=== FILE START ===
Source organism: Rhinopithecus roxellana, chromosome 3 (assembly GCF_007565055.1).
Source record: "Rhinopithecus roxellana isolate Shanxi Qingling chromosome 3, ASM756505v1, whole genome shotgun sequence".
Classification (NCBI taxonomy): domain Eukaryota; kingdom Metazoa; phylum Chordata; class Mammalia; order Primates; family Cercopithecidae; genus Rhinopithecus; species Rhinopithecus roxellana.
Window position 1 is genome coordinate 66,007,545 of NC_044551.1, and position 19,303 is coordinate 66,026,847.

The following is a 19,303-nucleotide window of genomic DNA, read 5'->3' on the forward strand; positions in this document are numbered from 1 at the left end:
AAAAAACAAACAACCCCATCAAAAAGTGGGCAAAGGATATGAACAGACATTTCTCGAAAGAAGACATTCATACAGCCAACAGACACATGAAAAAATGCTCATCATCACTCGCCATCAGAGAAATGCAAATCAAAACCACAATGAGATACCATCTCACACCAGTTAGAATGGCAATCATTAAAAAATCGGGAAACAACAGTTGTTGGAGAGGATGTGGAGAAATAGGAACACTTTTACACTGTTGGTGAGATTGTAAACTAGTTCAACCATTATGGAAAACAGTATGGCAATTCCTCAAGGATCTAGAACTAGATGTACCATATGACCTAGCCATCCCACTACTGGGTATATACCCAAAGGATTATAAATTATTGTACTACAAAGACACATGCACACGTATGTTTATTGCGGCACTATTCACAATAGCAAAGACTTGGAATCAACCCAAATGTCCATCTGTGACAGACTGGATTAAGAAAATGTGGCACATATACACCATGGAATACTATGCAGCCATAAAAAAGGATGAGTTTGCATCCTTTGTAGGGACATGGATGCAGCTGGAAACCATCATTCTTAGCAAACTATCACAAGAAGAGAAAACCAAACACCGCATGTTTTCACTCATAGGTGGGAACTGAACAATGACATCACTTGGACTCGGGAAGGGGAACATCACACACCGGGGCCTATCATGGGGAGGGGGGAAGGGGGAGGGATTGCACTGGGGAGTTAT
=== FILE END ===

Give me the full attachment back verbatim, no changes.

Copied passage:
Source organism: Rhinopithecus roxellana, chromosome 3 (assembly GCF_007565055.1).
Source record: "Rhinopithecus roxellana isolate Shanxi Qingling chromosome 3, ASM756505v1, whole genome shotgun sequence".
Classification (NCBI taxonomy): domain Eukaryota; kingdom Metazoa; phylum Chordata; class Mammalia; order Primates; family Cercopithecidae; genus Rhinopithecus; species Rhinopithecus roxellana.
Window position 1 is genome coordinate 66,007,545 of NC_044551.1, and position 19,303 is coordinate 66,026,847.

The following is a 19,303-nucleotide window of genomic DNA, read 5'->3' on the forward strand; positions in this document are numbered from 1 at the left end:
AAAAAACAAACAACCCCATCAAAAAGTGGGCAAAGGATATGAACAGACATTTCTCGAAAGAAGACATTCATACAGCCAACAGACACATGAAAAAATGCTCATCATCACTCGCCATCAGAGAAATGCAAATCAAAACCACAATGAGATACCATCTCACACCAGTTAGAATGGCAATCATTAAAAAATCGGGAAACAACAGTTGTTGGAGAGGATGTGGAGAAATAGGAACACTTTTACACTGTTGGTGAGATTGTAAACTAGTTCAACCATTATGGAAAACAGTATGGCAATTCCTCAAGGATCTAGAACTAGATGTACCATATGACCTAGCCATCCCACTACTGGGTATATACCCAAAGGATTATAAATTATTGTACTACAAAGACACATGCACACGTATGTTTATTGCGGCACTATTCACAATAGCAAAGACTTGGAATCAACCCAAATGTCCATCTGTGACAGACTGGATTAAGAAAATGTGGCACATATACACCATGGAATACTATGCAGCCATAAAAAAGGATGAGTTTGCATCCTTTGTAGGGACATGGATGCAGCTGGAAACCATCATTCTTAGCAAACTATCACAAGAAGAGAAAACCAAACACCGCATGTTTTCACTCATAGGTGGGAACTGAACAATGACATCACTTGGACTCGGGAAGGGGAACATCACACACCGGGGCCTATCATGGGGAGGGGGGAAGGGGGAGGGATTGCACTGGGGAGTTAT